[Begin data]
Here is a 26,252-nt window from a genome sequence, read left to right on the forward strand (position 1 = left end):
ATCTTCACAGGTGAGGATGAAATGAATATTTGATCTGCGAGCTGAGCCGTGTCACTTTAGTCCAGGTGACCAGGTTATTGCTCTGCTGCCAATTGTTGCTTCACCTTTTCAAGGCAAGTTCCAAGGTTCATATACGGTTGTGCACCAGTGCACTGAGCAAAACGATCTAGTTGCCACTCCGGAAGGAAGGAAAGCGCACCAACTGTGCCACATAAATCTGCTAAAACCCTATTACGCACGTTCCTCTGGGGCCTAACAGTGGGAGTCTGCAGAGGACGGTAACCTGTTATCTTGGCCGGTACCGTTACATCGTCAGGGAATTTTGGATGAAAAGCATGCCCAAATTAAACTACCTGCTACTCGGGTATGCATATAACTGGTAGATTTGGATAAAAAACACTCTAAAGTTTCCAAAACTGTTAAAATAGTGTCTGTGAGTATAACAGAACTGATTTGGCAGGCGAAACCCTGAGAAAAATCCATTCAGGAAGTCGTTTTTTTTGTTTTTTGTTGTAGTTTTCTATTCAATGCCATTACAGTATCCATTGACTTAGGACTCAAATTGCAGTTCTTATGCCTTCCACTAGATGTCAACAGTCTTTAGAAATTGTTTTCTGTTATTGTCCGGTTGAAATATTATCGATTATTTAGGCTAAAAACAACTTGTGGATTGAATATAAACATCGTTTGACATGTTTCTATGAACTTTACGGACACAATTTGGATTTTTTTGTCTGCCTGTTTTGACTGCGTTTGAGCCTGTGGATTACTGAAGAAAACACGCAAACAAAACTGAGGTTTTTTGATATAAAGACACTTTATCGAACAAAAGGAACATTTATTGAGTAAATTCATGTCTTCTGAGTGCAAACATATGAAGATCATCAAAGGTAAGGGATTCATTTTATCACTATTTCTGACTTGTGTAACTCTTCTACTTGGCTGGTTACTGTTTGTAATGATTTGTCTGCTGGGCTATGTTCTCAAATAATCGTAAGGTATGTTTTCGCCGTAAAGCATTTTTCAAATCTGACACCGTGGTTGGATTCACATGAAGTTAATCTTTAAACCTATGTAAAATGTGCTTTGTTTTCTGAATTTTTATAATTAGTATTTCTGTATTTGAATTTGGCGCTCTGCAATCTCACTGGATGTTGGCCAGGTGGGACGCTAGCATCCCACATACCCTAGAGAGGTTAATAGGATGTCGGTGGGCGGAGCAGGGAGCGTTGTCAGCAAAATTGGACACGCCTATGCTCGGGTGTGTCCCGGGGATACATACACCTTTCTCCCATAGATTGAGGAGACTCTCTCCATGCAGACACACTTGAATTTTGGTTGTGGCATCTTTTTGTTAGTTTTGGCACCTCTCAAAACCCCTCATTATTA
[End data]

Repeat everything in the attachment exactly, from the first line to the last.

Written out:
Here is a 26,252-nt window from a genome sequence, read left to right on the forward strand (position 1 = left end):
ATCTTCACAGGTGAGGATGAAATGAATATTTGATCTGCGAGCTGAGCCGTGTCACTTTAGTCCAGGTGACCAGGTTATTGCTCTGCTGCCAATTGTTGCTTCACCTTTTCAAGGCAAGTTCCAAGGTTCATATACGGTTGTGCACCAGTGCACTGAGCAAAACGATCTAGTTGCCACTCCGGAAGGAAGGAAAGCGCACCAACTGTGCCACATAAATCTGCTAAAACCCTATTACGCACGTTCCTCTGGGGCCTAACAGTGGGAGTCTGCAGAGGACGGTAACCTGTTATCTTGGCCGGTACCGTTACATCGTCAGGGAATTTTGGATGAAAAGCATGCCCAAATTAAACTACCTGCTACTCGGGTATGCATATAACTGGTAGATTTGGATAAAAAACACTCTAAAGTTTCCAAAACTGTTAAAATAGTGTCTGTGAGTATAACAGAACTGATTTGGCAGGCGAAACCCTGAGAAAAATCCATTCAGGAAGTCGTTTTTTTTGTTTTTTGTTGTAGTTTTCTATTCAATGCCATTACAGTATCCATTGACTTAGGACTCAAATTGCAGTTCTTATGCCTTCCACTAGATGTCAACAGTCTTTAGAAATTGTTTTCTGTTATTGTCCGGTTGAAATATTATCGATTATTTAGGCTAAAAACAACTTGTGGATTGAATATAAACATCGTTTGACATGTTTCTATGAACTTTACGGACACAATTTGGATTTTTTTGTCTGCCTGTTTTGACTGCGTTTGAGCCTGTGGATTACTGAAGAAAACACGCAAACAAAACTGAGGTTTTTTGATATAAAGACACTTTATCGAACAAAAGGAACATTTATTGAGTAAATTCATGTCTTCTGAGTGCAAACATATGAAGATCATCAAAGGTAAGGGATTCATTTTATCACTATTTCTGACTTGTGTAACTCTTCTACTTGGCTGGTTACTGTTTGTAATGATTTGTCTGCTGGGCTATGTTCTCAAATAATCGTAAGGTATGTTTTCGCCGTAAAGCATTTTTCAAATCTGACACCGTGGTTGGATTCACATGAAGTTAATCTTTAAACCTATGTAAAATGTGCTTTGTTTTCTGAATTTTTATAATTAGTATTTCTGTATTTGAATTTGGCGCTCTGCAATCTCACTGGATGTTGGCCAGGTGGGACGCTAGCATCCCACATACCCTAGAGAGGTTAATAGGATGTCGGTGGGCGGAGCAGGGAGCGTTGTCAGCAAAATTGGACACGCCTATGCTCGGGTGTGTCCCGGGGATACATACACCTTTCTCCCATAGATTGAGGAGACTCTCTCCATGCAGACACACTTGAATTTTGGTTGTGGCATCTTTTTGTTAGTTTTGGCACCTCTCAAAACCCCTCATTATTA